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Based on the taxonomies and other initiatives for classifying land use activities according to sustainability criteria, the aim of this section is to carry out a case study for aligning financial flows with the analyzed initiatives. The idea is to test what happens when applying different classifications to real data on financing for the agriculture sector, in order to understand the sensitivity of using one framework over another. To do this, a specific set of these initiatives is applied to rural credit, the main agriculture policy in Brazil.

The rural credit instrument finances rural producers (individuals or companies) and their cooperatives, under the conditions established annually in the BCB’s MCR. All credit operations are registered in the BCB’s SICOR. This makes it possible to access information on the value of credit operations contracted with financial institutions. The study uses SICOR as a reference for the period from July 2015 to June 2023, in order to capture information for the 2015/16 to 2022/23 agricultural years, considering that rural credit policy is defined for each agricultural year.[1]

This paper develops a methodology to quantify and compare the amount of rural credit that has sustainability components for agriculture and land use, according to different classifications. For this analysis, only taxonomies and other initiatives with specific criteria applicable to rural credit in Brazil were considered:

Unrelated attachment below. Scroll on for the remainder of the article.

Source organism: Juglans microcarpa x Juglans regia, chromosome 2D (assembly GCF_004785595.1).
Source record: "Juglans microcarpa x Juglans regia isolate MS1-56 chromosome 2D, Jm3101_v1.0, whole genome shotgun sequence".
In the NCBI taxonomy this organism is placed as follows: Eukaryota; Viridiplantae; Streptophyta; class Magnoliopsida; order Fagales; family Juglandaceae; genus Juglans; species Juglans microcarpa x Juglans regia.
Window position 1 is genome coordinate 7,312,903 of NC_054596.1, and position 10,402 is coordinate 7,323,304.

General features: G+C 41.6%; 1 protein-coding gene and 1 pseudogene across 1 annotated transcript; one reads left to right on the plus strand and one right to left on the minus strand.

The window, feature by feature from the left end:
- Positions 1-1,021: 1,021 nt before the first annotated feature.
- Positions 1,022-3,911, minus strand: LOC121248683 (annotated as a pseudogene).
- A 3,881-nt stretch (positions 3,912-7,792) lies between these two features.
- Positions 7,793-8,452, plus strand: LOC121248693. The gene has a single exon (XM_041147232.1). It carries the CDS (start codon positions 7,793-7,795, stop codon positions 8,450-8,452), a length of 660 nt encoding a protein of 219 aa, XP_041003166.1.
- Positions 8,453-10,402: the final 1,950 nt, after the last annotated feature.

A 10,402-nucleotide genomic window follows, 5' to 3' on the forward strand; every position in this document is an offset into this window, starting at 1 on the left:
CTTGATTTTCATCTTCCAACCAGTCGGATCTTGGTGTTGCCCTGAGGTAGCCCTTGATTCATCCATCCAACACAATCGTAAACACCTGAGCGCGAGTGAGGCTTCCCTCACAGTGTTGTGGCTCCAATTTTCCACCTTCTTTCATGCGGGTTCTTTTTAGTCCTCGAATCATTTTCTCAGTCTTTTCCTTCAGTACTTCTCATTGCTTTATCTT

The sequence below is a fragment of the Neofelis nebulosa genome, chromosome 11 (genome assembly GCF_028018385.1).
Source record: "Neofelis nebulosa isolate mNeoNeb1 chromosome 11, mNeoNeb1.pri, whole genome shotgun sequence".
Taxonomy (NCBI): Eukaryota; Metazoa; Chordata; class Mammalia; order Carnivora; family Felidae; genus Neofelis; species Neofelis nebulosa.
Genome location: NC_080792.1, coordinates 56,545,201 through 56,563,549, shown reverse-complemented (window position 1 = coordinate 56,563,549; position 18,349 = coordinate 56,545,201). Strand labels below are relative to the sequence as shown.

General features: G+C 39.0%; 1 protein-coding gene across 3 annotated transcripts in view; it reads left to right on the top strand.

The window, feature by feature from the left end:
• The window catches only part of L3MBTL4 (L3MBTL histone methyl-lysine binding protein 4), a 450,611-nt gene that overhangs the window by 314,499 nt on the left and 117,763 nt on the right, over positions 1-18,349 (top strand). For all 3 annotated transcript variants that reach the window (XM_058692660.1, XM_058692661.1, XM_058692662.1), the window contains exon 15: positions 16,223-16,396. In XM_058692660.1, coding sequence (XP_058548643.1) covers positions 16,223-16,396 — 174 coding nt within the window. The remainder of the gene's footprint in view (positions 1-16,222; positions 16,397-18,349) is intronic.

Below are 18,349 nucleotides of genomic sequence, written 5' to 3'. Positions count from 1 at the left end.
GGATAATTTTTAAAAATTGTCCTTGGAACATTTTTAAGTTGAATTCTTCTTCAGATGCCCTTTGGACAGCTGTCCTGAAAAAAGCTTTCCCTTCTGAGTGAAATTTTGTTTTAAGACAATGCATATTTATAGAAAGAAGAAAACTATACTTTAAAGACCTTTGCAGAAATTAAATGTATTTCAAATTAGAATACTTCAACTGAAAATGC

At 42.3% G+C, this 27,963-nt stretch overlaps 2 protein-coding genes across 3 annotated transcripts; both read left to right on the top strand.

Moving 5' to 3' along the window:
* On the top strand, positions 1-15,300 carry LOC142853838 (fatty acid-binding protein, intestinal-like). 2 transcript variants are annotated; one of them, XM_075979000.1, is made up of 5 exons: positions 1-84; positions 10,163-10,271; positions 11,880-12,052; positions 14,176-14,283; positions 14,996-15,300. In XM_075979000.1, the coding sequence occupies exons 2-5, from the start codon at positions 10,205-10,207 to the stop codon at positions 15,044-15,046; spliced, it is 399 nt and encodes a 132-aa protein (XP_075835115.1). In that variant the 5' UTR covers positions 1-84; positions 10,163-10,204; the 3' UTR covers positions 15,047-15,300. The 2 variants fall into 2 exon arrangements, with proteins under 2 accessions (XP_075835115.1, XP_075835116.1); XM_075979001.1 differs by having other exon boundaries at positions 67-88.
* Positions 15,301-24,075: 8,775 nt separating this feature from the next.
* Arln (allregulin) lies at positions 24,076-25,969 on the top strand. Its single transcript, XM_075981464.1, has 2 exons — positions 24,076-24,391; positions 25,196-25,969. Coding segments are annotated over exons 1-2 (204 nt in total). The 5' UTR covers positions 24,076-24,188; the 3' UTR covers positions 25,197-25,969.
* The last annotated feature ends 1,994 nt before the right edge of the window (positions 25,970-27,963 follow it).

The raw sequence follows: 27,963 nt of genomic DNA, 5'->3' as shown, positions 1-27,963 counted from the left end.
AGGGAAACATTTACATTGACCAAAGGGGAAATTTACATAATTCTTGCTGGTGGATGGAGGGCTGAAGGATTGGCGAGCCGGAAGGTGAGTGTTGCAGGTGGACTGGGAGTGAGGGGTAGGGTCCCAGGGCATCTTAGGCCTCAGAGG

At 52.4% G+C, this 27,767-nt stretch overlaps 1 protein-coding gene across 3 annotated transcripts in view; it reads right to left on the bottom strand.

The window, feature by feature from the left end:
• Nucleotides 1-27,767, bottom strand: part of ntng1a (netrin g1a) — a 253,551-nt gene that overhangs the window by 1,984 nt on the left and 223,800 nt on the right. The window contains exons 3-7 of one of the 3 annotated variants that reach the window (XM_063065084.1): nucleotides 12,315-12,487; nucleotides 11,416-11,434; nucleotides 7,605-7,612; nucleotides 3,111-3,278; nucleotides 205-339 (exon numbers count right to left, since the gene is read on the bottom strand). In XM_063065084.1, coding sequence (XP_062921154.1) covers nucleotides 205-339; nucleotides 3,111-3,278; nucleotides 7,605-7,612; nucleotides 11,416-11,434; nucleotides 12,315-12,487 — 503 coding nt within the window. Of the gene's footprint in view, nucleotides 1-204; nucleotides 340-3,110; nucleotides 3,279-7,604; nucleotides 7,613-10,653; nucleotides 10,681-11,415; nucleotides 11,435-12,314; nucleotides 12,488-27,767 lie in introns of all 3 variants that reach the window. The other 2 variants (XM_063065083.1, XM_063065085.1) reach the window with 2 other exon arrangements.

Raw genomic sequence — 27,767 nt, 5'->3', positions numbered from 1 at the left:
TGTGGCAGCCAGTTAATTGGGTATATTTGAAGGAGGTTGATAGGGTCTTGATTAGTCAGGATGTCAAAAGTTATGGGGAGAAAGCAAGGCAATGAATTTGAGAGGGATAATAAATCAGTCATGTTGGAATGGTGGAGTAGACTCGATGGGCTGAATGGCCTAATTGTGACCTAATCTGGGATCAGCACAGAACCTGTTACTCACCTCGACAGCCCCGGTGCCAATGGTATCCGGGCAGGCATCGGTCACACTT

• BCB Public Consultation no. 82/2021 – sustainability criteria applicable when granting rural credit (BCB 2021a)
  • Criteria for crop of the Climate Bonds Taxonomy, based on the CBI-MAPA study, considering only 100% aligned practices (CBI 2022)
  • SPAS of the Brazilian Agicultural Plan (MAPA 2022)
  • FEBRABAN Green Taxonomy – federal financing lines and programs for sustainable crop (FEBRABAN 2021)
  • SPSABC – ABC+ Plan Technologies (MAPA 2023d)

Table 10 presents a detailed list of the criteria used to define which rural credit lines are considered to be aligned with sustainable objectives, according to the definition of each of the five initiatives analyzed. The criteria are divided into the following SICOR fields: Program/Subprogram, Product, Type of Irrigation, Type of Cultivation, Modality, Purpose, Type of Crop, Type of Integration/Consortium, and Variety. The application of each list of criteria in SICOR generates credit amounts in line with the sustainability objectives declared by each initiative in the 2015/2016 to 2022/2023 historical series. These amounts were adjusted by the Extended National Consumer Price Index (Índice Nacional de Preços ao Consumidor Amplo – IPCA), with July 2023 as the reference.